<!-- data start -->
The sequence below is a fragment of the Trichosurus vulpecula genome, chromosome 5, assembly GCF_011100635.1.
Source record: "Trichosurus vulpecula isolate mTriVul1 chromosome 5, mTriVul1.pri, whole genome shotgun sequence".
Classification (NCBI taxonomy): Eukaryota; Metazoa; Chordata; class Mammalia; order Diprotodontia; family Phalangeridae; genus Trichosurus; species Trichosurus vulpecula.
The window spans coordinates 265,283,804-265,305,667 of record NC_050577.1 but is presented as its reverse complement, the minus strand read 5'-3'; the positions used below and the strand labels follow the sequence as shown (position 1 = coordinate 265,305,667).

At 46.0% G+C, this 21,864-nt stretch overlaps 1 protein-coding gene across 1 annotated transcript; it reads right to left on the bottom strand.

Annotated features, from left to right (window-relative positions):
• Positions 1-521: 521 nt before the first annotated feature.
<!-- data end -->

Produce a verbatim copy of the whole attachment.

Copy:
The sequence below is a fragment of the Trichosurus vulpecula genome, chromosome 5, assembly GCF_011100635.1.
Source record: "Trichosurus vulpecula isolate mTriVul1 chromosome 5, mTriVul1.pri, whole genome shotgun sequence".
Classification (NCBI taxonomy): Eukaryota; Metazoa; Chordata; class Mammalia; order Diprotodontia; family Phalangeridae; genus Trichosurus; species Trichosurus vulpecula.
The window spans coordinates 265,283,804-265,305,667 of record NC_050577.1 but is presented as its reverse complement, the minus strand read 5'-3'; the positions used below and the strand labels follow the sequence as shown (position 1 = coordinate 265,305,667).

At 46.0% G+C, this 21,864-nt stretch overlaps 1 protein-coding gene across 1 annotated transcript; it reads right to left on the bottom strand.

Annotated features, from left to right (window-relative positions):
• Positions 1-521: 521 nt before the first annotated feature.